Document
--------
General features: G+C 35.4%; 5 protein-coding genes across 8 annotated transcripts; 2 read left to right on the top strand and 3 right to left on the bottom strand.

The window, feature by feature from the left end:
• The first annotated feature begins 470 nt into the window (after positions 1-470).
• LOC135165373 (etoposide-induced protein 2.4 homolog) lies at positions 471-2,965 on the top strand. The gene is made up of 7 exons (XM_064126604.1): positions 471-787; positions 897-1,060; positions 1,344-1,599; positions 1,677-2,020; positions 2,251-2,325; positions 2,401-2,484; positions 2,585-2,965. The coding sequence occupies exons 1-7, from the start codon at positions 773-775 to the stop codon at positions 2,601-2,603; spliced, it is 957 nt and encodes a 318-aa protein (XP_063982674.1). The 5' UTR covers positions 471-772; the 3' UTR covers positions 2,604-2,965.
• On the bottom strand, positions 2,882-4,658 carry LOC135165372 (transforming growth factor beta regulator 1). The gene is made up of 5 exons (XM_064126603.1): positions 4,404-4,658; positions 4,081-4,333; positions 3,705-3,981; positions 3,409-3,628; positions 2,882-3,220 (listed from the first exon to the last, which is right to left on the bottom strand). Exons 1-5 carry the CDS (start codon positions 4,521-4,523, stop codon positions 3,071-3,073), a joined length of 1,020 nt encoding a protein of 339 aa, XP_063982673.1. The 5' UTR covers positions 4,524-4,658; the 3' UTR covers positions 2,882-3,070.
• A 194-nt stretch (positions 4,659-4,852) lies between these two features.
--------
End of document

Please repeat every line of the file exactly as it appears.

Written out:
General features: G+C 35.4%; 5 protein-coding genes across 8 annotated transcripts; 2 read left to right on the top strand and 3 right to left on the bottom strand.

The window, feature by feature from the left end:
• The first annotated feature begins 470 nt into the window (after positions 1-470).
• LOC135165373 (etoposide-induced protein 2.4 homolog) lies at positions 471-2,965 on the top strand. The gene is made up of 7 exons (XM_064126604.1): positions 471-787; positions 897-1,060; positions 1,344-1,599; positions 1,677-2,020; positions 2,251-2,325; positions 2,401-2,484; positions 2,585-2,965. The coding sequence occupies exons 1-7, from the start codon at positions 773-775 to the stop codon at positions 2,601-2,603; spliced, it is 957 nt and encodes a 318-aa protein (XP_063982674.1). The 5' UTR covers positions 471-772; the 3' UTR covers positions 2,604-2,965.
• On the bottom strand, positions 2,882-4,658 carry LOC135165372 (transforming growth factor beta regulator 1). The gene is made up of 5 exons (XM_064126603.1): positions 4,404-4,658; positions 4,081-4,333; positions 3,705-3,981; positions 3,409-3,628; positions 2,882-3,220 (listed from the first exon to the last, which is right to left on the bottom strand). Exons 1-5 carry the CDS (start codon positions 4,521-4,523, stop codon positions 3,071-3,073), a joined length of 1,020 nt encoding a protein of 339 aa, XP_063982673.1. The 5' UTR covers positions 4,524-4,658; the 3' UTR covers positions 2,882-3,070.
• A 194-nt stretch (positions 4,659-4,852) lies between these two features.